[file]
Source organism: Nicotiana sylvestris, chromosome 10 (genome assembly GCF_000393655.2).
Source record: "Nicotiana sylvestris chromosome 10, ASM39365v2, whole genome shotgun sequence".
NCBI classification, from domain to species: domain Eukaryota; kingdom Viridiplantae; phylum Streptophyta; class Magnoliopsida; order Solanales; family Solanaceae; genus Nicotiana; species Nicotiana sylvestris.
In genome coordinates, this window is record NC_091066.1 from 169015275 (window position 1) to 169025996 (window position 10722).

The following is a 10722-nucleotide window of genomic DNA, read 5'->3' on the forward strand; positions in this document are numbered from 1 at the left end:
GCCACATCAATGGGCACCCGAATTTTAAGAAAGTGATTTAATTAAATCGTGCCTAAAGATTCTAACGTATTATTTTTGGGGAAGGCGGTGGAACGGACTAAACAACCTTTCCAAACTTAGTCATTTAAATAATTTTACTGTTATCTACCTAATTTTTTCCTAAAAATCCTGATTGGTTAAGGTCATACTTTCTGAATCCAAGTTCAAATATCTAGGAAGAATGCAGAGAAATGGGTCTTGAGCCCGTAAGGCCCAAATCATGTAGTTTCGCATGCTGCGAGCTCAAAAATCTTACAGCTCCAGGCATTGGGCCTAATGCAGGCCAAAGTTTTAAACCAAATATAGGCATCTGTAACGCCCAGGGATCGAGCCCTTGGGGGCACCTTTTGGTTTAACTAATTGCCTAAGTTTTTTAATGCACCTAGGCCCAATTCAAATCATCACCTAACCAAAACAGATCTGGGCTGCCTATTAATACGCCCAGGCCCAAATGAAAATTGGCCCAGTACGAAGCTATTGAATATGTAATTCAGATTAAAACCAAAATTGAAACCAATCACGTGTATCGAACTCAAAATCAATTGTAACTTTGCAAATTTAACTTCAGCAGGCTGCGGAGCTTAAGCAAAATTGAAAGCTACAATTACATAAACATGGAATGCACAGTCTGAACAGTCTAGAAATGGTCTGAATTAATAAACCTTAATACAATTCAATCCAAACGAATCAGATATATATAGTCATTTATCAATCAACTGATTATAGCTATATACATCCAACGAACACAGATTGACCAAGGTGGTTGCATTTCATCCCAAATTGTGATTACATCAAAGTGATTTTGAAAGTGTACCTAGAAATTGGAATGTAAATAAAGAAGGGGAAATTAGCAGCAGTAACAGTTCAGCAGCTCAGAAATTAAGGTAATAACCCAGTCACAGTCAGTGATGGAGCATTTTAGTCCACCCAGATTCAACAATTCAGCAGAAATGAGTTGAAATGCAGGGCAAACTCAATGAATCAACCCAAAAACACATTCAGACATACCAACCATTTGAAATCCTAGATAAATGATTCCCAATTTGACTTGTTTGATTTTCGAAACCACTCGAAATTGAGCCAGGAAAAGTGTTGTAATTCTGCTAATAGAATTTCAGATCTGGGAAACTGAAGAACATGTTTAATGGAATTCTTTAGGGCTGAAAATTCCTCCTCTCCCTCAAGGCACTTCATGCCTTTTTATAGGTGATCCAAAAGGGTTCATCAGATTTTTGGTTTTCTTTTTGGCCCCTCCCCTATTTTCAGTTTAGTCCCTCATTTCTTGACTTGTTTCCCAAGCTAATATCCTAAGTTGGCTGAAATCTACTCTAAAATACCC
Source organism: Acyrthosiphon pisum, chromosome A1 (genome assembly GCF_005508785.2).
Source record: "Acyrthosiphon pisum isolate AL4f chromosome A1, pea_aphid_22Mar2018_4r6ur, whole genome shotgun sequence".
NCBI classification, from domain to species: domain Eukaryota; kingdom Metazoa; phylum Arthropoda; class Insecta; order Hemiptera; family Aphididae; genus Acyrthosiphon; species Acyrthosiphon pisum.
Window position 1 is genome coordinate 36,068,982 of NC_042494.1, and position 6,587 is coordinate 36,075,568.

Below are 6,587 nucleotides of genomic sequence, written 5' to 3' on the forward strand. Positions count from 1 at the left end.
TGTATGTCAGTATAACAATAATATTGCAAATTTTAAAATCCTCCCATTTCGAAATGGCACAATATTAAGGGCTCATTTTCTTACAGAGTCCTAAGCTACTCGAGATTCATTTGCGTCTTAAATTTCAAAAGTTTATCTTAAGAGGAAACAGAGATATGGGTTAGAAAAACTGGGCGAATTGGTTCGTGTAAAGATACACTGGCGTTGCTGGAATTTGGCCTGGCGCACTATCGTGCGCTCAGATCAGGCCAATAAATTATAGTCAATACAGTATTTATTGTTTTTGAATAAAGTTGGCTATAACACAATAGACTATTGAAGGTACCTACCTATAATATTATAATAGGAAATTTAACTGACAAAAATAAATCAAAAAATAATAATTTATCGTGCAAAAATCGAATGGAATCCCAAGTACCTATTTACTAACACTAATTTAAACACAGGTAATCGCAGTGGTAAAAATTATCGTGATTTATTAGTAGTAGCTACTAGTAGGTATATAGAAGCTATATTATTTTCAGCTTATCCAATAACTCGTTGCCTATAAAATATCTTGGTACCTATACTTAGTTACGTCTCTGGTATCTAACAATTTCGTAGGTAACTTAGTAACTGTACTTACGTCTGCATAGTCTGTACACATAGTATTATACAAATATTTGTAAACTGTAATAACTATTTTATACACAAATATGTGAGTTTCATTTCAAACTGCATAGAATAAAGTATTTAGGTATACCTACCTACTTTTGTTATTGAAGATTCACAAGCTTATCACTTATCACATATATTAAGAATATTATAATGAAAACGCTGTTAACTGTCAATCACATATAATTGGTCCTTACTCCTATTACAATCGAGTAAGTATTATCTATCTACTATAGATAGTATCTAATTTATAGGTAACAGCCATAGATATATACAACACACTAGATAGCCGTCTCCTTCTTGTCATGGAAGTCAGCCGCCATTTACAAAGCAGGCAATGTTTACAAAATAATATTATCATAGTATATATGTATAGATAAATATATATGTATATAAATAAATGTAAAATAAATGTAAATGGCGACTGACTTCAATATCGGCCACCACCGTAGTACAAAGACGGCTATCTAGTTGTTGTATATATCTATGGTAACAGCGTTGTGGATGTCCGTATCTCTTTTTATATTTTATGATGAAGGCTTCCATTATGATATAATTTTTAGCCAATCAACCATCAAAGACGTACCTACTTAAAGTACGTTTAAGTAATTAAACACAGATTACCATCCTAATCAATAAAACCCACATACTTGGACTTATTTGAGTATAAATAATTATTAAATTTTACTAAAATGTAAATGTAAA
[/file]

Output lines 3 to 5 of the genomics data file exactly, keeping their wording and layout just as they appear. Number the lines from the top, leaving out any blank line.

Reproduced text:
NCBI classification, from domain to species: domain Eukaryota; kingdom Viridiplantae; phylum Streptophyta; class Magnoliopsida; order Solanales; family Solanaceae; genus Nicotiana; species Nicotiana sylvestris.
In genome coordinates, this window is record NC_091066.1 from 169015275 (window position 1) to 169025996 (window position 10722).

The following is a 10722-nucleotide window of genomic DNA, read 5'->3' on the forward strand; positions in this document are numbered from 1 at the left end: